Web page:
I’ve listened to Catholic talk radio for over four years now, strictly for the purpose of further educating myself on Roman Catholic doctrinal errors and staying abreast of news and trends, and one concern that comes up repeatedly from callers is in regards to Catholicism’s extensive use of statuary and images.
Recently, I was listening to the 7/13/18 podcast of the Catholic talk radio show, “Called to Communion,” featuring moderator, Tom Price, and host, David Anders (photo left). At the 13:05 mark, Jacob from Fort Worth, Texas called in to say he was troubled because a friend of his had left the church due to the Scriptural prohibition against idols in Exodus 20.
“You shall not make for yourself a carved image, or any likeness of anything that is in heaven above, or that is in the earth beneath, or that is in the water under the earth. You shall not bow down to them or serve them, for I the Lord your God am a jealous God, visiting the iniquity of the fathers on the children to the third and the fourth generation of those who hate me, but showing steadfast love to thousands of those who love me and keep my commandments.” – Exodus 20:4-6.
Anders replied to Jacob that his friend should have continued reading in Exodus because in chapter 37 it states that under God’s command, Bezalel crafted the angelic cherubim figurines covering the mercy seat of the ark of the covenant (photo middle). Anders then states that, “Obviously, whatever God means in Exodus 20 does not preclude the manufacture of religious artwork for use in sacred worship, because the same God that (sic) articulates Exodus chapter 20 and says don’t make any graven images turns around and inspires the Hebrews to make religious artwork for use in their own worship.” Anders goes on to claim that what’s being forbidden in Exodus 20 is “the manufacture of pagan idols in the service of other gods.”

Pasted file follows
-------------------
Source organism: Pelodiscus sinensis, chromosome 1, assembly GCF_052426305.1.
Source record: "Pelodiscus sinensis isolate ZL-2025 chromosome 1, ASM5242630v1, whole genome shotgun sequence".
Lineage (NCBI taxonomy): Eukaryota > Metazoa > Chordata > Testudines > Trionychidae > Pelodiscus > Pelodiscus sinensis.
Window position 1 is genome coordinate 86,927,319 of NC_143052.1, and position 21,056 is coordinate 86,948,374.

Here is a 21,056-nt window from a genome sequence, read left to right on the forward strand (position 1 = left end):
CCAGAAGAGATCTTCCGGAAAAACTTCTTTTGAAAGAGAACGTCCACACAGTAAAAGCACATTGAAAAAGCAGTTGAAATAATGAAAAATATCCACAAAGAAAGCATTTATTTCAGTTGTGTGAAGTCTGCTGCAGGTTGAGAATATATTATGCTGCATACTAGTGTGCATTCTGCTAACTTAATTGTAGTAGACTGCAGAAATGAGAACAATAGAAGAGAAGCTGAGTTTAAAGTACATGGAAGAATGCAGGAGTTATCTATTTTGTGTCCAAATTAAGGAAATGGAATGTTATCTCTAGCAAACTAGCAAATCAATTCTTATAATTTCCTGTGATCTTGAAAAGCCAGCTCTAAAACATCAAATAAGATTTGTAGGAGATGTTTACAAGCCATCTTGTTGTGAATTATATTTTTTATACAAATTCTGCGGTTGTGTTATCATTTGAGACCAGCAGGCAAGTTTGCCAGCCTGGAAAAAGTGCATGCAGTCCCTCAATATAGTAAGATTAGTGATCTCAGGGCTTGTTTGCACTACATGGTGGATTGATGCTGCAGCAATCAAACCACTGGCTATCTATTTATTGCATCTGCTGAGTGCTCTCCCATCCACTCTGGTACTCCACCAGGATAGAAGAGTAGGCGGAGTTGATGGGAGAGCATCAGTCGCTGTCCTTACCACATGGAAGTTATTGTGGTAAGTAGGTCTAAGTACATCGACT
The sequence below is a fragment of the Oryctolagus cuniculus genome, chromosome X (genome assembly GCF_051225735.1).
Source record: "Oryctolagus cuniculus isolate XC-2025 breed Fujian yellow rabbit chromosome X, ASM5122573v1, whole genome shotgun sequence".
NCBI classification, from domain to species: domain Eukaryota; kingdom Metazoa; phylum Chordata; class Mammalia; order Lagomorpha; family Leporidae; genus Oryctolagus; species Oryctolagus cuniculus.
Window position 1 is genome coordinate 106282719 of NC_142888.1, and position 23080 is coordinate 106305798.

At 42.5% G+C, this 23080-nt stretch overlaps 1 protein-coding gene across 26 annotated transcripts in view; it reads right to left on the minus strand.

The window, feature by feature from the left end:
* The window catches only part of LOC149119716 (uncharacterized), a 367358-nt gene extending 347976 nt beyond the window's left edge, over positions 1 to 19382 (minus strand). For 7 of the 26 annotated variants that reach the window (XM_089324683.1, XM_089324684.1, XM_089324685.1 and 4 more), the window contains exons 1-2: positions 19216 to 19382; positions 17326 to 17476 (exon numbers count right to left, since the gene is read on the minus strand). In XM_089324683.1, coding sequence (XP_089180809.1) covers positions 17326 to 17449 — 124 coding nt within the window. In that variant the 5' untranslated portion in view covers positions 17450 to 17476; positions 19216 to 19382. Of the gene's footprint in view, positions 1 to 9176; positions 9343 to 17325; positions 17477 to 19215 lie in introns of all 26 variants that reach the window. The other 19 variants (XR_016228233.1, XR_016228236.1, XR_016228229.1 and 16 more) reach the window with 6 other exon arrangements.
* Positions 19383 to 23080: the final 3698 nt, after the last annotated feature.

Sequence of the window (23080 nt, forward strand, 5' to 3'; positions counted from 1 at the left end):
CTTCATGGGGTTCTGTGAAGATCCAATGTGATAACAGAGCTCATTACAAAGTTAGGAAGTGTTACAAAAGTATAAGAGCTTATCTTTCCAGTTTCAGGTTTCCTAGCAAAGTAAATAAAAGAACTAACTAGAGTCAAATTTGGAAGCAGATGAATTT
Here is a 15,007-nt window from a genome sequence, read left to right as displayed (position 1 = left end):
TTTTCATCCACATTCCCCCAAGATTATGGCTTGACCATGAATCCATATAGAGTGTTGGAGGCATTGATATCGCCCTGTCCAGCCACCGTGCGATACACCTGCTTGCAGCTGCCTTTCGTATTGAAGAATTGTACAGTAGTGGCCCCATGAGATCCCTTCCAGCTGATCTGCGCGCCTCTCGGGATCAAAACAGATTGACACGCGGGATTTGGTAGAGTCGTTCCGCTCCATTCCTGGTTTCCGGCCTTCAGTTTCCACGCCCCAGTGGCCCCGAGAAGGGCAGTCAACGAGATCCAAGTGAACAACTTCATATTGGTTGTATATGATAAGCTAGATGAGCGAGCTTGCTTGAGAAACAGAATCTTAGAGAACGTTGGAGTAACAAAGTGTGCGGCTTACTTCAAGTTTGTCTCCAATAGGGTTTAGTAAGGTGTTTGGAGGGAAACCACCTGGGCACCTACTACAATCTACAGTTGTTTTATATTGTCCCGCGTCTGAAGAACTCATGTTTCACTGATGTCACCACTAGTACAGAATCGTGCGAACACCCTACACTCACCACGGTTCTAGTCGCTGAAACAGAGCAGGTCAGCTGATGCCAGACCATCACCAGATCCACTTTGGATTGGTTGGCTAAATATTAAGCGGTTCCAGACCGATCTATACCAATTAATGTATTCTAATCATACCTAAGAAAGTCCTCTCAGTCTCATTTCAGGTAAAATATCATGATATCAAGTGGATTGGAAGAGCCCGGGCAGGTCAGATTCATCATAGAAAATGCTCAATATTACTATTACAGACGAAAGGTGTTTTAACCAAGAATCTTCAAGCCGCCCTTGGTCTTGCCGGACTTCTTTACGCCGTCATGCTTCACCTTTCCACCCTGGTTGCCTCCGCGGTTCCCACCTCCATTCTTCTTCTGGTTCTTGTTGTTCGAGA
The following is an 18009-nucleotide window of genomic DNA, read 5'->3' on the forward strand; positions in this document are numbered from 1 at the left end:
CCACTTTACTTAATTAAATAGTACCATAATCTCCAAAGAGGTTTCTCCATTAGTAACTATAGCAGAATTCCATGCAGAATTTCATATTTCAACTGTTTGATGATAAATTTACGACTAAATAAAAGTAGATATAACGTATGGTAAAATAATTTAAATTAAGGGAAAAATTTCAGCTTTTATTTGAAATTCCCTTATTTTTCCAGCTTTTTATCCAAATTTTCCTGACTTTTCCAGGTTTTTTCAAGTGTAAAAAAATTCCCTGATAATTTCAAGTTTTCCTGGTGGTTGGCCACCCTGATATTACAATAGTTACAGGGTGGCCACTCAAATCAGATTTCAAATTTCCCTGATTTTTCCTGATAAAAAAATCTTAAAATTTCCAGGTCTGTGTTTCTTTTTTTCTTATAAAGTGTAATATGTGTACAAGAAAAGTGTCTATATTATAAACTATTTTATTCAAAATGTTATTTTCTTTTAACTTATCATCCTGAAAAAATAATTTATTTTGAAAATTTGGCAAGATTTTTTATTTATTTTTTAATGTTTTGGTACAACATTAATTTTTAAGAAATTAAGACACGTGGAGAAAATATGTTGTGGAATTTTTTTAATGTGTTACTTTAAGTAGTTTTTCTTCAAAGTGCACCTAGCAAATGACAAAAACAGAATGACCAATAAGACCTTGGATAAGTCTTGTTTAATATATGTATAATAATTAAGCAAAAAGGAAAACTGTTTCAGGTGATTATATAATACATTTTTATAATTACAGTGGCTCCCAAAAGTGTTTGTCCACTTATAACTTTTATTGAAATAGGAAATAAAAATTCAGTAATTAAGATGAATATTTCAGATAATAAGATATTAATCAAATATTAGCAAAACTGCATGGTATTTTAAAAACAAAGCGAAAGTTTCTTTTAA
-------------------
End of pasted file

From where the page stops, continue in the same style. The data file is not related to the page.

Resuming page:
I’ve heard this same exact argument, citing the cherubim figurines to justify Rome’s idolatrous statuary, used by multiple Catholic apologists in the past, but let’s examine the claim objectively. The only person who saw the graven cherubim was the high priest within the Holy of Holies and then only once per year on the Day of Atonement. The high priest did not worship the cherubim. The ark was covered from view as it was carried along with the other articles of the tabernacle from site to site and, of course, its location was later fixed within the Jerusalem temple. The Israelites were never to see the ark and cherubim and incurred God’s wrath when they did (see the comments section of this article). The Israelites were prone to idolatry as we know from the Old Testament, which is why they were not allowed to view the cherubim of the ark. Anders is being disingenuous by citing the cherubim as an example of graven image worship sanctioned by God.
It’s clear from Exodus 20:4-6 that God forbids the worship of any graven image, yet Catholicism employs many statues and images in its churches. People kneel down in front of statues of Jesus, Mary, and the saints and pray to them (photo right). That is worship. Catholics object to these accusations, saying that they aren’t actually praying to the carved statue, but to the person the statue represents. It’s a deceitful argument. Neither did all pagan idolaters believe their graven statues were the actual essence of their false deity, a type of fetishism, but rather they believed their graven statues/representations served as a conduit to the divine (see here for the section on “Did idolaters really worship idols?”). Not to mention, praying to any entity other than God is also idolatry. Nowhere in the entire Bible does a believer pray to anyone other than God.
After the adoption of Christianity by Constantine, pagan expressions of worship entered into the increasingly institutionalized church, including the worship of statues and images.
While Bible Christians are unanimously opposed to statue and icon worship, there is disagreement about the use of depictions of Jesus. Some say we should have nothing to do with such things as films that portray Jesus or with children’s books and Bibles that use illustrations depicting Jesus. Others say those things can be valuable teaching tools and are clearly not intended to be objects of worship as Exodus 20 forbids.
Do Catholics worship idols / practice idolatry?